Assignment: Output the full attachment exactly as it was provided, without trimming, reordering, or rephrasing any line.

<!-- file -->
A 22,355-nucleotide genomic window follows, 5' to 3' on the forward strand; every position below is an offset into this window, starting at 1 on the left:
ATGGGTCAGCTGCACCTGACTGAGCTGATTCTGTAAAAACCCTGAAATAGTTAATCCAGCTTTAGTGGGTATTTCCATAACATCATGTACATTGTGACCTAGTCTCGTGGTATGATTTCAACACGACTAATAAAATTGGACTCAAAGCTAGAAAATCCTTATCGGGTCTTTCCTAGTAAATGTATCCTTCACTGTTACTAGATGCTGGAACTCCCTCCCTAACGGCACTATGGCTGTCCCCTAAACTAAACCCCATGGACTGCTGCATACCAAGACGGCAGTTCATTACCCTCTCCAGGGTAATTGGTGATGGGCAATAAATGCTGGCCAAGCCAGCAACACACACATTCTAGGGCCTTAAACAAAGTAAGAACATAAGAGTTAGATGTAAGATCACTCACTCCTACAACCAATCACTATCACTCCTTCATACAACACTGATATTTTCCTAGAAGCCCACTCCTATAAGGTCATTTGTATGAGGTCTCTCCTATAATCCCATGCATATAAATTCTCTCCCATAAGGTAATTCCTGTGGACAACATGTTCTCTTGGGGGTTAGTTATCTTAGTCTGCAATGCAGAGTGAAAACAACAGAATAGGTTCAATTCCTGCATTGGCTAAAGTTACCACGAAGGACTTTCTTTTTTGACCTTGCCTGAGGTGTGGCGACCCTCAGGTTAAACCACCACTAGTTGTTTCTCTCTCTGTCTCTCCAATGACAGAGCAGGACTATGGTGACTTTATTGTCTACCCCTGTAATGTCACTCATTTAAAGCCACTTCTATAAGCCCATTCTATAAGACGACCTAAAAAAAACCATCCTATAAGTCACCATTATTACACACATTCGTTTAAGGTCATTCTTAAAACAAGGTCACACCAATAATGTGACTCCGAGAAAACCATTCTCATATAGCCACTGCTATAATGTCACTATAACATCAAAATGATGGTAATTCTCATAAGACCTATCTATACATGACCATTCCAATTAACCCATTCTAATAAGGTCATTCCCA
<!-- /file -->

A 22,355-nucleotide genomic window follows, 5' to 3' on the forward strand; every position below is an offset into this window, starting at 1 on the left:
ATGGGTCAGCTGCACCTGACTGAGCTGATTCTGTAAAAACCCTGAAATAGTTAATCCAGCTTTAGTGGGTATTTCCATAACATCATGTACATTGTGACCTAGTCTCGTGGTATGATTTCAACACGACTAATAAAATTGGACTCAAAGCTAGAAAATCCTTATCGGGTCTTTCCTAGTAAATGTATCCTTCACTGTTACTAGATGCTGGAACTCCCTCCCTAACGGCACTATGGCTGTCCCCTAAACTAAACCCCATGGACTGCTGCATACCAAGACGGCAGTTCATTACCCTCTCCAGGGTAATTGGTGATGGGCAATAAATGCTGGCCAAGCCAGCAACACACACATTCTAGGGCCTTAAACAAAGTAAGAACATAAGAGTTAGATGTAAGATCACTCACTCCTACAACCAATCACTATCACTCCTTCATACAACACTGATATTTTCCTAGAAGCCCACTCCTATAAGGTCATTTGTATGAGGTCTCTCCTATAATCCCATGCATATAAATTCTCTCCCATAAGGTAATTCCTGTGGACAACATGTTCTCTTGGGGGTTAGTTATCTTAGTCTGCAATGCAGAGTGAAAACAACAGAATAGGTTCAATTCCTGCATTGGCTAAAGTTACCACGAAGGACTTTCTTTTTTGACCTTGCCTGAGGTGTGGCGACCCTCAGGTTAAACCACCACTAGTTGTTTCTCTCTCTGTCTCTCCAATGACAGAGCAGGACTATGGTGACTTTATTGTCTACCCCTGTAATGTCACTCATTTAAAGCCACTTCTATAAGCCCATTCTATAAGACGACCTAAAAAAAACCATCCTATAAGTCACCATTATTACACACATTCGTTTAAGGTCATTCTTAAAACAAGGTCACACCAATAATGTGACTCCGAGAAAACCATTCTCATATAGCCACTGCTATAATGTCACTATAACATCAAAATGATGGTAATTCTCATAAGACCTATCTATACATGACCATTCCAATTAACCCATTCTAATAAGGTCATTCCCA